Biology 1002B Study Guide - Comprehensive Final Exam Guide - Protein, Gene, Mutation

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20 Nov 2018
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Biology 1002B
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Lecture 1 Outcomes
Relatedness of Chlamydomonas to
plants and animals
- Shares common ancestor with plants
and animals
- Has a flagella (animal trait) and
chloroplasts and is photosynthetic (plant
trait)
- Diverged early from other plants but is
classified as a plant
Relationship between genome size and
protein coding genes
- No relationship because some genomes contain more junk
DNA than others
- Chlamy has a small genome size (20x smaller) relative to
humans but because it has less junk DNA, it has a
proportionately higher number of PCG regions
Chlamydomonas lifecycle.
- Haploid most of the time
- 2 mating types (+/-), caused by some kind of environmental
stress.. nutrient stress (not enough N) it differentiates into 2
types of gametes
Basics of insertional mutagenesis...foreign DNA,
electroporation, plating on agar plates…..
- Insertional Mutagenesis: inserting foreign gene to disrupt the target gene (ex. if codes for
anti-biotic resistance, the new gene will make it resistant)
- Electroporation: zap the mixture with a voltage to open the pores to integrate new DNA into
the cell
- plate mix on the agar plate will ensure that the only the bacteria with the integrated foreign
DNA will grow (ex. agar with antibiotics on it, only resistance bacteria will grow)
- Efficiency: <1%, 0.5% of cells with actually have their genomes disrupted
What is bleomycin, how is it used in the isolation of mutants.
- Bleomycin is an antibiotic, used to isolate mutants because it is added to the agar plate to
which the bacteria containing the foreign DNA is grown so that only the resistant mutants will
survive and grow
What is a genetic screen, why do you need to use one?
- experimental technique used to identify which individuals contain the gene/phenotype of
interest in the mutagenized population
Class 2 & Reading Outcomes
How old is the Earth, and when do we think life developed.
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- Earth was formed approximately 4.6 billion years ago
- life may have started as early as 4.0 billion years ago
What are stromatolites
- a type of layered rock that is formed when microorganisms bind particles of sediment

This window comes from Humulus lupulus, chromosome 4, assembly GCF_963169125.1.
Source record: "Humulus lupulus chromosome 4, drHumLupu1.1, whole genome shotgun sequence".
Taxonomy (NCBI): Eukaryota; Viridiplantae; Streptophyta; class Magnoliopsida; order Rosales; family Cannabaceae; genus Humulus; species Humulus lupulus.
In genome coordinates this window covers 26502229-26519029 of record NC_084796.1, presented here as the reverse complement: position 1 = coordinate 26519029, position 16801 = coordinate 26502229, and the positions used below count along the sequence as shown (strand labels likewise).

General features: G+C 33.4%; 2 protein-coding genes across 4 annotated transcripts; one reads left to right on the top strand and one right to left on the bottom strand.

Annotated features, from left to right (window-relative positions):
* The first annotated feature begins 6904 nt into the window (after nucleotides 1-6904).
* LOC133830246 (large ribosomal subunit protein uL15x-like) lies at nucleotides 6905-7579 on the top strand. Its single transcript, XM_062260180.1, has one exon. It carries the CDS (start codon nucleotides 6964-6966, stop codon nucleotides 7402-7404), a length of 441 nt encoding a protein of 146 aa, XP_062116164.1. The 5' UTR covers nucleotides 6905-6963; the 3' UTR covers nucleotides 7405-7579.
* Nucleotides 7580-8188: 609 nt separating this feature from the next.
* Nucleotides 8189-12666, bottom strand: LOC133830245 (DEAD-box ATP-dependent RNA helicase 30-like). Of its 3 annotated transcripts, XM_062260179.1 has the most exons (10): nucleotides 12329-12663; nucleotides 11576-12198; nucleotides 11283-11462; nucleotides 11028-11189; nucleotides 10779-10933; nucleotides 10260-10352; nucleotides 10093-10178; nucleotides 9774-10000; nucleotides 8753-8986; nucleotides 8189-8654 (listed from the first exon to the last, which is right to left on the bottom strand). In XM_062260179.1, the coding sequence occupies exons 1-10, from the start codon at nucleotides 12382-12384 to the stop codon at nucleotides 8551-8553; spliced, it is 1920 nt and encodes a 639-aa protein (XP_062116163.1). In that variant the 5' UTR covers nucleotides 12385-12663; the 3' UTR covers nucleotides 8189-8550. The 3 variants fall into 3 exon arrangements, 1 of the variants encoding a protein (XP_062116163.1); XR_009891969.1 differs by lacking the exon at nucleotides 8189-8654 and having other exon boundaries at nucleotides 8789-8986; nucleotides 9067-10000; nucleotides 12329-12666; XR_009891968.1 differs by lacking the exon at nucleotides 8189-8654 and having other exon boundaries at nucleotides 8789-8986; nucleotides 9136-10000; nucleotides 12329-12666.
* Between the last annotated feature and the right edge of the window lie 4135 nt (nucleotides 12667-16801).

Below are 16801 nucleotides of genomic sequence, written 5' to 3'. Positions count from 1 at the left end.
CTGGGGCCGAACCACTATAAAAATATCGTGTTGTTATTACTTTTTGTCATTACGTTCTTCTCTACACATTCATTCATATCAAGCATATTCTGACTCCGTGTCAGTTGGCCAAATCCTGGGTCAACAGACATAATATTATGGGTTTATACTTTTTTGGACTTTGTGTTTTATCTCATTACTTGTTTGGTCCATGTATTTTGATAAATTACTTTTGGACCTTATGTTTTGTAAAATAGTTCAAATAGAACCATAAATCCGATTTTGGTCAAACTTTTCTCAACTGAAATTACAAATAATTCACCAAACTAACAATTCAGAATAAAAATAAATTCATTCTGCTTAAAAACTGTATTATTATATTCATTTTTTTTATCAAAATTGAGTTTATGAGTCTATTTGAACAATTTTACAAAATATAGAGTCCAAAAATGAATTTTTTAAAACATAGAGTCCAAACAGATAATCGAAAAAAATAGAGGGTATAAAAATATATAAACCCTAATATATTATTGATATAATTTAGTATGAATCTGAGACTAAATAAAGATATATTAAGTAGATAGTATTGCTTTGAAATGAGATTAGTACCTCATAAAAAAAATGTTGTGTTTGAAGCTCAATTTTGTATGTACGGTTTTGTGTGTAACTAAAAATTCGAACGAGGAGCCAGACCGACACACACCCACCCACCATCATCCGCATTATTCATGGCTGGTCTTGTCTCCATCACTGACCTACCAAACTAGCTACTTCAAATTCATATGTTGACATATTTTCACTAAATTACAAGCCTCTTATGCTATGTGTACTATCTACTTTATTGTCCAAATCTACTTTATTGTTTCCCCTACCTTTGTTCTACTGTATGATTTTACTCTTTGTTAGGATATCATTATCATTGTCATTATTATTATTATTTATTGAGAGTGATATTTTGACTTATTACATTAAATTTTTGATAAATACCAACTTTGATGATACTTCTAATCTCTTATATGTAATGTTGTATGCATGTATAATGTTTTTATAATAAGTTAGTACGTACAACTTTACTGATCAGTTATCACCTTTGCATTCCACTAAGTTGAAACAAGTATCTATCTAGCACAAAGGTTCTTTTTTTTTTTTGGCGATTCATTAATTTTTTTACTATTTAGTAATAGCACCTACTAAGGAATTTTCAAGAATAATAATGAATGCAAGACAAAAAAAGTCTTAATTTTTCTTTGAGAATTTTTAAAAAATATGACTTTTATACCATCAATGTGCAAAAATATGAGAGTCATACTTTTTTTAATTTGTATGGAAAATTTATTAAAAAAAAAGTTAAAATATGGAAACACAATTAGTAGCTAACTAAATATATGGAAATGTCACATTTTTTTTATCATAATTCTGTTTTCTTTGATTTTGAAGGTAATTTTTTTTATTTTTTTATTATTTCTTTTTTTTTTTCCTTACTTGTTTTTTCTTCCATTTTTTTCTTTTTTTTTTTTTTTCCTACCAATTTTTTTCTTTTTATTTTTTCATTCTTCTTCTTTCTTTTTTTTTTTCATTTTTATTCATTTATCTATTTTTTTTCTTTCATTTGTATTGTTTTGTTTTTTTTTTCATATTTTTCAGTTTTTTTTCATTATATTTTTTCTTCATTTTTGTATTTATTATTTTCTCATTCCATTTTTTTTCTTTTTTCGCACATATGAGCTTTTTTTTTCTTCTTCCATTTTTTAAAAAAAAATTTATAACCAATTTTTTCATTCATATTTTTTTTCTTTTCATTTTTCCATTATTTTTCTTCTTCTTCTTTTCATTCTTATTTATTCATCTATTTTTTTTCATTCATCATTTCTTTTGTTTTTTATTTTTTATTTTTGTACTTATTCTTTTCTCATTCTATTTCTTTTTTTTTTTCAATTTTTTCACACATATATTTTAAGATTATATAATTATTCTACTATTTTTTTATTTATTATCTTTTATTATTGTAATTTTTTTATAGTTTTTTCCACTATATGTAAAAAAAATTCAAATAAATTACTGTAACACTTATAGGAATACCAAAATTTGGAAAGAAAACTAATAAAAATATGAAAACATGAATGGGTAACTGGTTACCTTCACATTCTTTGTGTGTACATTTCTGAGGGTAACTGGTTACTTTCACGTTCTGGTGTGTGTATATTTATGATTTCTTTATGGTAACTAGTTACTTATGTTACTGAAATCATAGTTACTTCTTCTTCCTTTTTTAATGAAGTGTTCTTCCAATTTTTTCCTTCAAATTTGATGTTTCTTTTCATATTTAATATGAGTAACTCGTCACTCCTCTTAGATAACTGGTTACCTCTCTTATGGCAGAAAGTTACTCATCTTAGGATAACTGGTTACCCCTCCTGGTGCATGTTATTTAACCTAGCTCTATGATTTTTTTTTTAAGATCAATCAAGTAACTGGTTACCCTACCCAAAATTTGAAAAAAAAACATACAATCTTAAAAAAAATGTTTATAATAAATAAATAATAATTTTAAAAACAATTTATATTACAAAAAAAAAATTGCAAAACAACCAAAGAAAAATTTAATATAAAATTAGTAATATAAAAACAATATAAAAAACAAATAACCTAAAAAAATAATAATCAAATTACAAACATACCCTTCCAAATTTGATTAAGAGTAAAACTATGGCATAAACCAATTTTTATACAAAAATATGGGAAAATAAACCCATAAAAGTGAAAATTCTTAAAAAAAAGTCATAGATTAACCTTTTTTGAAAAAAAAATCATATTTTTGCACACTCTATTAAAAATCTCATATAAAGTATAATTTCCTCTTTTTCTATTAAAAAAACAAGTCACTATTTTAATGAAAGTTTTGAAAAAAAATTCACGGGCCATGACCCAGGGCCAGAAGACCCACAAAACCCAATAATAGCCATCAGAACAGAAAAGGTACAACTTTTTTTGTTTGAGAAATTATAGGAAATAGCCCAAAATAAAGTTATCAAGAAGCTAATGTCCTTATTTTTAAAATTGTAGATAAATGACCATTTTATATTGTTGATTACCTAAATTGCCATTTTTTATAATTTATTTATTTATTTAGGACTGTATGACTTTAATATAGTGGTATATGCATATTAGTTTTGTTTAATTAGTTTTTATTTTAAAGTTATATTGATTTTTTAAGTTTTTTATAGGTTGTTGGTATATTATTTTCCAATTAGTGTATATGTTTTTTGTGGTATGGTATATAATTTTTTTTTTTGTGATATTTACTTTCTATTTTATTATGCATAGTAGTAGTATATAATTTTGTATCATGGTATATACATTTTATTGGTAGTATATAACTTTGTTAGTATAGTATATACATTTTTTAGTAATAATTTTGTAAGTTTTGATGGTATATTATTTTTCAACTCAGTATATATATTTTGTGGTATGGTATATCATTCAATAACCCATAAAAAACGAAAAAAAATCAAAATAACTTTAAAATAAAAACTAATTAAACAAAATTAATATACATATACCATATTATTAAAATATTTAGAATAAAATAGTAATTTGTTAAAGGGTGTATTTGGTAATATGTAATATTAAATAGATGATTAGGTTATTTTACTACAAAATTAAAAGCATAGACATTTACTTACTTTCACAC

together forming thin sheets
- formed 3.5 billion years ago by cyanobacteria (photosynthetic) (because they used water as
electron donor)
What are the four major developments that need to take place to make a living cell.
1. Abiotic Synthetic: non-biological molecules (sugars, amino acids, etc) need to be
synthesized in the absence of life
2. Heritable Information: information must get transferred to a daughter cell
3. Formation of Cells: cells have a very different internal and external environment
4. Metabolism: energy transformation
Three stages of prebiotic evolution, how much is known about each.
- Geophysical Stage: the composition of the Earth and atmosphere, and how conducive it was
to life
- Chemical Stage: how the building blocks synthesize
- Biological Stage: how is everything organized (unsure how the first cells are formed)
Conditions in the primordial atmosphere, why were they conducive to the development
of complex molecules
- early atmosphere was a reducing atmosphere that you can add electrons to it, enables you
to build molecules that are highly reduced, requires energy to break bonds (lots of lightning)
- A reducing environment is required to form C-H compounds. Any free O2 would prevent this
by immediately oxidizing carbon to CO2 or CO32+
What was the Miller-Urey experiments. What did it show, didn't show.
- Miller-Urey used sparks to mimic lightning, and a condenser so that he could analyze the
gases that were produced
- he was able to produce the building blocks of life (amino acids, sugars, urea, etc) abiotically
in a lab
- didn’t produce polymers… only monomers (ex. amino acids not proteins) therefore didn’t
show how you make polymers
- Miller-Urey experiment gave both chiral structures (racemic 50/50) tf, Miller can’t explain why
biological process are homochiral
What is chirality, why is it important. Homochirality
- same chemical & physical properties but vastly different biological properties
- Homochirality: the specificity of the binding between protein & receptor causes the incorrect
molecules not to bind with the receptors
- having both orientations is selected against because it would require there to be both
receptors (not evolutionary efficient, requires too much complexity)
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